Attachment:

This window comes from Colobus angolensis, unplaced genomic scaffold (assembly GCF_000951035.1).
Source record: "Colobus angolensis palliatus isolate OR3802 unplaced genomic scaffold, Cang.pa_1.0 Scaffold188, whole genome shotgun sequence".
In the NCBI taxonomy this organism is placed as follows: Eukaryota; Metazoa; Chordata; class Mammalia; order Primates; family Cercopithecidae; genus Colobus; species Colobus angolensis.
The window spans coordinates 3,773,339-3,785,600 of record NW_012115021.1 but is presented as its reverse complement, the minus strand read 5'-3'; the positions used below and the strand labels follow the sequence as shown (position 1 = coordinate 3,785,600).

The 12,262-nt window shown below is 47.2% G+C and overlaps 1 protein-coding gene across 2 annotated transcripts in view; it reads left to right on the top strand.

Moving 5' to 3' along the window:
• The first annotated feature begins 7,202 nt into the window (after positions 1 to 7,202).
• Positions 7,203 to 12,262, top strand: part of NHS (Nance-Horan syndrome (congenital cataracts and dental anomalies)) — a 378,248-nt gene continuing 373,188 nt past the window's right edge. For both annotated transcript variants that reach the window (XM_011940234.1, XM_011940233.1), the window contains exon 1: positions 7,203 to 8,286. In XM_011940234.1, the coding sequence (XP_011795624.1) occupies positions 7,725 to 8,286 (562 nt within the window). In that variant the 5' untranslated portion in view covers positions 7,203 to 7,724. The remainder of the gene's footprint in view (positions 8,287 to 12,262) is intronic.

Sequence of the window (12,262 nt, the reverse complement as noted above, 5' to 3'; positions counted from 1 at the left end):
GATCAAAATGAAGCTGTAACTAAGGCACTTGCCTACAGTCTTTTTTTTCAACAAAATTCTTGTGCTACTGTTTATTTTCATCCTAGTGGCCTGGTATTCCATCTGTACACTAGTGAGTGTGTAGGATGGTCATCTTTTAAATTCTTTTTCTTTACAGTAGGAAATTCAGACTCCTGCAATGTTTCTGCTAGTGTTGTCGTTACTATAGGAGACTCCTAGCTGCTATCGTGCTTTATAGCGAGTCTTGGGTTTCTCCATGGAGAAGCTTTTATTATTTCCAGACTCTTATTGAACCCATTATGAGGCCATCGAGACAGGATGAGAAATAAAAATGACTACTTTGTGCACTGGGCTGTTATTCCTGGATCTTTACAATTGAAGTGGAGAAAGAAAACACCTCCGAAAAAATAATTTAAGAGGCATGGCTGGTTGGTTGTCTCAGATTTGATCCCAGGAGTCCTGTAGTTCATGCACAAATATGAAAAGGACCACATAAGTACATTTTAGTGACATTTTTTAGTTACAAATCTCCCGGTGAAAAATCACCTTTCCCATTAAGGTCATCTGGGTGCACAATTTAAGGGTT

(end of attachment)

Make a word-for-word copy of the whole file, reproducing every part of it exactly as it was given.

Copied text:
This window comes from Colobus angolensis, unplaced genomic scaffold (assembly GCF_000951035.1).
Source record: "Colobus angolensis palliatus isolate OR3802 unplaced genomic scaffold, Cang.pa_1.0 Scaffold188, whole genome shotgun sequence".
In the NCBI taxonomy this organism is placed as follows: Eukaryota; Metazoa; Chordata; class Mammalia; order Primates; family Cercopithecidae; genus Colobus; species Colobus angolensis.
The window spans coordinates 3,773,339-3,785,600 of record NW_012115021.1 but is presented as its reverse complement, the minus strand read 5'-3'; the positions used below and the strand labels follow the sequence as shown (position 1 = coordinate 3,785,600).

The 12,262-nt window shown below is 47.2% G+C and overlaps 1 protein-coding gene across 2 annotated transcripts in view; it reads left to right on the top strand.

Moving 5' to 3' along the window:
• The first annotated feature begins 7,202 nt into the window (after positions 1 to 7,202).
• Positions 7,203 to 12,262, top strand: part of NHS (Nance-Horan syndrome (congenital cataracts and dental anomalies)) — a 378,248-nt gene continuing 373,188 nt past the window's right edge. For both annotated transcript variants that reach the window (XM_011940234.1, XM_011940233.1), the window contains exon 1: positions 7,203 to 8,286. In XM_011940234.1, the coding sequence (XP_011795624.1) occupies positions 7,725 to 8,286 (562 nt within the window). In that variant the 5' untranslated portion in view covers positions 7,203 to 7,724. The remainder of the gene's footprint in view (positions 8,287 to 12,262) is intronic.

Sequence of the window (12,262 nt, the reverse complement as noted above, 5' to 3'; positions counted from 1 at the left end):
GATCAAAATGAAGCTGTAACTAAGGCACTTGCCTACAGTCTTTTTTTTCAACAAAATTCTTGTGCTACTGTTTATTTTCATCCTAGTGGCCTGGTATTCCATCTGTACACTAGTGAGTGTGTAGGATGGTCATCTTTTAAATTCTTTTTCTTTACAGTAGGAAATTCAGACTCCTGCAATGTTTCTGCTAGTGTTGTCGTTACTATAGGAGACTCCTAGCTGCTATCGTGCTTTATAGCGAGTCTTGGGTTTCTCCATGGAGAAGCTTTTATTATTTCCAGACTCTTATTGAACCCATTATGAGGCCATCGAGACAGGATGAGAAATAAAAATGACTACTTTGTGCACTGGGCTGTTATTCCTGGATCTTTACAATTGAAGTGGAGAAAGAAAACACCTCCGAAAAAATAATTTAAGAGGCATGGCTGGTTGGTTGTCTCAGATTTGATCCCAGGAGTCCTGTAGTTCATGCACAAATATGAAAAGGACCACATAAGTACATTTTAGTGACATTTTTTAGTTACAAATCTCCCGGTGAAAAATCACCTTTCCCATTAAGGTCATCTGGGTGCACAATTTAAGGGTT